I can’t quite remember how I met James Beard Broadcast Media Award Winner Sue Zelickson. Maybe it was an IACP (International Association of Culinary Professionals) conference of which we both have long been active members. But she has been a gracious and dear friend.
In fact, she has invited me to be part of the 15th Annual Minnesota Monthly Food & Wine Experience in Minneapolis this weekend. I can’t wait to see her.
Through the years, we have shared stories and triumphs as well an occasional drop of gin. We may have been having a noggin when I asked her how she became a food radio host and how she has continued to succeed. In her velvety radio voice, Sue Z began:
“To be part of the food universe as a radio reporter requires you to look at things fairly yet form your own opinions and be aware that your words can influence the decisions made by others. A food reporter must have an extensive knowledge of and interest in food as well as a genuine curiosity about the people who are involved in producing it.
Radio reporting is easier than being a TV reporter, as you don’t need to worry about looking like a fashion model. You do need a good voice, though, and you must be prepared to do your homework, checking facts and the background of guests. Having quick recall is essential and it is important to have a solid grounding on the subject in which you are reporting. You must enjoy eating all kinds of foods and preferably not have allergies, aversions, dietary restrictions, strong dislikes, or prejudices. Also, you must not argue with your guests about their views on controversial issues.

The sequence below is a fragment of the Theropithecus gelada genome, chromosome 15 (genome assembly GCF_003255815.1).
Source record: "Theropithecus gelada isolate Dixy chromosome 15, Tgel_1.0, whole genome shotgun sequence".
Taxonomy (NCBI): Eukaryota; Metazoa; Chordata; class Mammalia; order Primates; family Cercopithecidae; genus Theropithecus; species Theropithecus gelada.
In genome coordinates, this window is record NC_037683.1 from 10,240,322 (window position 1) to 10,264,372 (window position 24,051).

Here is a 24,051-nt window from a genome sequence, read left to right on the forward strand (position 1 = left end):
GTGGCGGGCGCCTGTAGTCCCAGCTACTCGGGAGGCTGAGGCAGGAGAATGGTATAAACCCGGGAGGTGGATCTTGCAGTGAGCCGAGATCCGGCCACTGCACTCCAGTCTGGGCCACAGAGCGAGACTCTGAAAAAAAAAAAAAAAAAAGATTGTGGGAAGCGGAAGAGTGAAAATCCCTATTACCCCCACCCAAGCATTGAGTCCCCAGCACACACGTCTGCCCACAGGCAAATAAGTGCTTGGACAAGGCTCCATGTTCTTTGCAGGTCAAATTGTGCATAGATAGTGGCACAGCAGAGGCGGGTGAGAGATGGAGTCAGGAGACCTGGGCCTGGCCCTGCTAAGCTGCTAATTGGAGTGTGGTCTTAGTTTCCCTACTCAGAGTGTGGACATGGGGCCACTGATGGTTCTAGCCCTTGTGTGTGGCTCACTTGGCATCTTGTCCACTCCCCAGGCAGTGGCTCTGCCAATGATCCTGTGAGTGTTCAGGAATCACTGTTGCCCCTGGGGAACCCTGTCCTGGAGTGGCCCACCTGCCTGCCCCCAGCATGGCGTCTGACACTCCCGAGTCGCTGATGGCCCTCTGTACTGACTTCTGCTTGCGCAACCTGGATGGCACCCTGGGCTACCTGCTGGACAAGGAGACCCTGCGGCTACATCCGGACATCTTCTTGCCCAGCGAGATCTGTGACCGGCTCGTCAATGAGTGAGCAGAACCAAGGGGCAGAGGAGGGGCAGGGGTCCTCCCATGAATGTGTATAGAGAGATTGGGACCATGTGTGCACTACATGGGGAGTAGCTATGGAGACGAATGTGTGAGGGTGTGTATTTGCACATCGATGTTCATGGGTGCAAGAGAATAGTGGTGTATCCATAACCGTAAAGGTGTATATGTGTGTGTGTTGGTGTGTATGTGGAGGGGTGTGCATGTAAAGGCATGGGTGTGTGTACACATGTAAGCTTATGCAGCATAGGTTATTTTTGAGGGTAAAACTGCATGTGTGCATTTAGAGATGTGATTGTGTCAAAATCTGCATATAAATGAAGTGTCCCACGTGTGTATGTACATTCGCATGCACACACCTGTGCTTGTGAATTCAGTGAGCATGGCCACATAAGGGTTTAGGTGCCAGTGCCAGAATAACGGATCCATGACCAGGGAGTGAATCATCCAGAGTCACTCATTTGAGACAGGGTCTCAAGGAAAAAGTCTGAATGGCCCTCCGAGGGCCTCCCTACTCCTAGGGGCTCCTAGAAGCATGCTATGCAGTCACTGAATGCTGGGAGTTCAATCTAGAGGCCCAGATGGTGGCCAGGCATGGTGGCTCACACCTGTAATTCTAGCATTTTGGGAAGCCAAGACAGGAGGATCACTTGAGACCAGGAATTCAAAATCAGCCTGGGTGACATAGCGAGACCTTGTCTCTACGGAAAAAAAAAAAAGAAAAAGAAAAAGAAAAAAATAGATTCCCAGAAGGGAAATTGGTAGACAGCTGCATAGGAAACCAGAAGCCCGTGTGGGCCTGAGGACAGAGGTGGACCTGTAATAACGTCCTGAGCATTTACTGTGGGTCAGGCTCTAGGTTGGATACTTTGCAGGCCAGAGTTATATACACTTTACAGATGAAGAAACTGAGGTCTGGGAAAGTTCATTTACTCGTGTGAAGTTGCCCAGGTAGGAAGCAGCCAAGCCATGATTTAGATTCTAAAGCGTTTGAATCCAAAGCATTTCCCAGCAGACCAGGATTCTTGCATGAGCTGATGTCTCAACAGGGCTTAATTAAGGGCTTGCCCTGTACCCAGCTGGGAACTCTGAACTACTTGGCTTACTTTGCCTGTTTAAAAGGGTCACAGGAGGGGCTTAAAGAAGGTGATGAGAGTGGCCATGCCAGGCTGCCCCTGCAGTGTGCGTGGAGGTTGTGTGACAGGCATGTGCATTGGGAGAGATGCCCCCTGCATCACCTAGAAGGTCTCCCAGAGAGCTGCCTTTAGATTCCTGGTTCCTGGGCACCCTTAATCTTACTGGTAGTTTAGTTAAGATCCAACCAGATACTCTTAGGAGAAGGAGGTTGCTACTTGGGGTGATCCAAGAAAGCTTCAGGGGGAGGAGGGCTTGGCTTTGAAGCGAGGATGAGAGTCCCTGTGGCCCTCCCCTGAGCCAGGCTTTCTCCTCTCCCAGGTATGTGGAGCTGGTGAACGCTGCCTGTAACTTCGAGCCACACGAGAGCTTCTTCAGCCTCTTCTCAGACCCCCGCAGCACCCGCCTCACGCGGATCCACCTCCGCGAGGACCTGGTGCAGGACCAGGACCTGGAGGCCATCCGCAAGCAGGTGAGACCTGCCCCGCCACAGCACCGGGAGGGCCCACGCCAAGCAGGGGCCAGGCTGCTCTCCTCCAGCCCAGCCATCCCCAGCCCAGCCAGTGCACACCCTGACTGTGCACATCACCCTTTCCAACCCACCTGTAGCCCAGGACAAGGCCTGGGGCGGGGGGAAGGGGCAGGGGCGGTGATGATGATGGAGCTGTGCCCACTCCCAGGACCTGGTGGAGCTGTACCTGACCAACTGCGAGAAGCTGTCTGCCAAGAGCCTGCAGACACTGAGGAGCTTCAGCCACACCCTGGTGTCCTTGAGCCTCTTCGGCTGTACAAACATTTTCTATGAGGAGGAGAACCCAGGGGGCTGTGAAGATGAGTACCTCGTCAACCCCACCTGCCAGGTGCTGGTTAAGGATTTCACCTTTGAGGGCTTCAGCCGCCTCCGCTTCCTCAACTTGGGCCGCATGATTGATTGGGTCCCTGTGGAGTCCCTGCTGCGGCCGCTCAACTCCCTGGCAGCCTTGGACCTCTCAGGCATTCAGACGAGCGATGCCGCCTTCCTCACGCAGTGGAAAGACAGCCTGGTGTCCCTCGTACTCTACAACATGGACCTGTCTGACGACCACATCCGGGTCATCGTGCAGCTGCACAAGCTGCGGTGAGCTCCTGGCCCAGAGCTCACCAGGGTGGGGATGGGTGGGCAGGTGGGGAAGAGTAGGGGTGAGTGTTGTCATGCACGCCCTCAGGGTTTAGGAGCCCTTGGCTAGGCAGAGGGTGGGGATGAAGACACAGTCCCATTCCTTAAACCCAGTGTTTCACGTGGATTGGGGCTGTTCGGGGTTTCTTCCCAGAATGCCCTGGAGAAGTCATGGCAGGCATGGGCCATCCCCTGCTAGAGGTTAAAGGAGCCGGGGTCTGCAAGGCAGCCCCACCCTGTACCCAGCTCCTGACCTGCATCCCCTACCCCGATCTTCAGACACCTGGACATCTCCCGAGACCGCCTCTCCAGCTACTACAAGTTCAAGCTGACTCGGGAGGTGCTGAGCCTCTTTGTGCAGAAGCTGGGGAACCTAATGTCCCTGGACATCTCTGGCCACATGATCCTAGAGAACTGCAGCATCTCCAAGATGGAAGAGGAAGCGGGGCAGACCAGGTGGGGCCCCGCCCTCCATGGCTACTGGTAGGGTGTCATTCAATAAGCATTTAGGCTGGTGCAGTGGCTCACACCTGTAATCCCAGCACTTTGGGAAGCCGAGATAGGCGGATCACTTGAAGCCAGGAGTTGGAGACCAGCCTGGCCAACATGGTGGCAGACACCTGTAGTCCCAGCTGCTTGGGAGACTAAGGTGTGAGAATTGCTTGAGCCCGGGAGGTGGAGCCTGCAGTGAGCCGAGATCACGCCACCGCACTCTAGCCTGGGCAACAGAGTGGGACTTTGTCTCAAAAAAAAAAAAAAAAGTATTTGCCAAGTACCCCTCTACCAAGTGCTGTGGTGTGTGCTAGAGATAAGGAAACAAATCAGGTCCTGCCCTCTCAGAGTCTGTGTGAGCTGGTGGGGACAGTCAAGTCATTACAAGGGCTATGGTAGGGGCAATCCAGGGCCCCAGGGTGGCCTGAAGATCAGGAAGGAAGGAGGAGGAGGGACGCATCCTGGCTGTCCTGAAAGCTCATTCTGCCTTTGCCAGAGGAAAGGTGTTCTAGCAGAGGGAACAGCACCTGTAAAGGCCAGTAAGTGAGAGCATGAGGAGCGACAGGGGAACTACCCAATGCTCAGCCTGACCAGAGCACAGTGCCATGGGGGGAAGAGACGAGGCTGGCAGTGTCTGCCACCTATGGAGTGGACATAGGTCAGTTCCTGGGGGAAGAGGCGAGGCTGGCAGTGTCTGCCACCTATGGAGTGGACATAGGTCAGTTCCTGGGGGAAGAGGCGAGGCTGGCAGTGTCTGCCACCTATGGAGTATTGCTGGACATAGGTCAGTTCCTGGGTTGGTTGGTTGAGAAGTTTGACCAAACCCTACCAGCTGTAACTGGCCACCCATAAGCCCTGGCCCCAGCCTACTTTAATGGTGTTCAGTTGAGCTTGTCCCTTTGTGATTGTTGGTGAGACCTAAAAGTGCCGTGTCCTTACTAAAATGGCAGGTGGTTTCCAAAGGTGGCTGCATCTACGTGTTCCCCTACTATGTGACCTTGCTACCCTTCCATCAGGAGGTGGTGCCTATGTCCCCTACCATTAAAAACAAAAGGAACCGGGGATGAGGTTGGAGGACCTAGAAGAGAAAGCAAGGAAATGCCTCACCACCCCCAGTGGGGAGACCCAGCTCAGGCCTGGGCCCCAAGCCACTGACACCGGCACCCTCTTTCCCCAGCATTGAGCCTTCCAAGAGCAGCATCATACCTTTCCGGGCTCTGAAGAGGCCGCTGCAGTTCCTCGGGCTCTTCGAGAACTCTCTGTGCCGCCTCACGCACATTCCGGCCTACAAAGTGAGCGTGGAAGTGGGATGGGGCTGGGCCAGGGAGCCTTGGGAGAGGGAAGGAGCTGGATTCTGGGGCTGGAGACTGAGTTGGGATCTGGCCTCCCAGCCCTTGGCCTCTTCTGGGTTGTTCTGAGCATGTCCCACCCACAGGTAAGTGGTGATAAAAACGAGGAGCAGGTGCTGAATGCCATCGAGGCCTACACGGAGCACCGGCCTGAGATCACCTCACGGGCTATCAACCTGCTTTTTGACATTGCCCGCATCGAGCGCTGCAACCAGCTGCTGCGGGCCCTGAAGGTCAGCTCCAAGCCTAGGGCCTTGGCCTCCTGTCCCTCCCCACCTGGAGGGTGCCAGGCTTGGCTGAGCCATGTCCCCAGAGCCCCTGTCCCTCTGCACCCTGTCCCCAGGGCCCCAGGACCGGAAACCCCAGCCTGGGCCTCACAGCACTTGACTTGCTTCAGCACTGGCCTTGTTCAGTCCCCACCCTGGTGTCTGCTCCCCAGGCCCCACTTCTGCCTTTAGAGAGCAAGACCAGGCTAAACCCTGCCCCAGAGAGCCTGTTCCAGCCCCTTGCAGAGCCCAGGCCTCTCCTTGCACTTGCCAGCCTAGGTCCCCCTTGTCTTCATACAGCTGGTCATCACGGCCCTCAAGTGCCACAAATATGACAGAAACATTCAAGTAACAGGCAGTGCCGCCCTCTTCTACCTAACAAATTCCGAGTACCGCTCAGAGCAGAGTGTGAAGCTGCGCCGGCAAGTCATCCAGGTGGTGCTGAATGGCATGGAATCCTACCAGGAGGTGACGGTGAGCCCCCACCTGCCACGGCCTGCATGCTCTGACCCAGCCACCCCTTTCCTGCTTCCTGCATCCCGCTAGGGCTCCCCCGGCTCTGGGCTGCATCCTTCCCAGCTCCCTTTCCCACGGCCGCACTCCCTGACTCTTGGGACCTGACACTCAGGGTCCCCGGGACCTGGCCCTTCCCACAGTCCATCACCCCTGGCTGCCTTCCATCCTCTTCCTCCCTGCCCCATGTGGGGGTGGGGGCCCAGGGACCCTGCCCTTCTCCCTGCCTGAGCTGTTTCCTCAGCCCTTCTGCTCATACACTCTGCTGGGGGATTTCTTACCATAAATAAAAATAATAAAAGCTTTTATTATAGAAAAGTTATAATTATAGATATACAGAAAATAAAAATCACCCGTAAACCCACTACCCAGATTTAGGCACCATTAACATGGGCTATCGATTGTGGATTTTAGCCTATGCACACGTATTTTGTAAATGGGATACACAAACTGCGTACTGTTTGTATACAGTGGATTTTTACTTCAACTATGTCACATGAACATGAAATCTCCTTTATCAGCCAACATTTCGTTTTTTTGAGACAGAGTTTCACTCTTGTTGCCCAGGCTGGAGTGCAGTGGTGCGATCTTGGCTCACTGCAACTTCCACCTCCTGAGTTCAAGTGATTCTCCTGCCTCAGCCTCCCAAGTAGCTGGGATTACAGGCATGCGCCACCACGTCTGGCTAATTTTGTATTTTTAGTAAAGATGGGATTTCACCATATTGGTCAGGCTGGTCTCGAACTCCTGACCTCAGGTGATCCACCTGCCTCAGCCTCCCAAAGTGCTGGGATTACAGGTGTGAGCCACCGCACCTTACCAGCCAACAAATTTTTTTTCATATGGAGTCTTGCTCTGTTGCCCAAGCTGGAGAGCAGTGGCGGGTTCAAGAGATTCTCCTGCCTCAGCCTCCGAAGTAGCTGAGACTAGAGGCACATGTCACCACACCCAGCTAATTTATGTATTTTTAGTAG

I learned how to be a radio host while on the job at WCCO AM/CBS Radio in Minneapolis, Minnesota, where I work with a program director and producer. We plan the programs together, deciding which guests to interview and preparing a list of questions.
Many guests want to promote their cookbooks or their product and arrive at the radio station with a prepared list of questions for the radio host to ask. I prefer to ask my own questions so I don’t get a canned answer. To keep the guest on his or her toes, it is important to develop your own style and separate yourself from all the other radio programs. The listeners want information that they can use, not just a lot of idle chatter.
After 20 years as a food reporter, I have learned to talk slowly, chew my food quietly, and choose my words carefully, while enjoying every bite and every experience along the way.”
After she was finished, I looked at her and smiled sweetly, then boldly asked if she could now write all this down. I wanted to share it in FOOD JOBS. She just laughed. Thankfully, Sue is not good at saying “no.”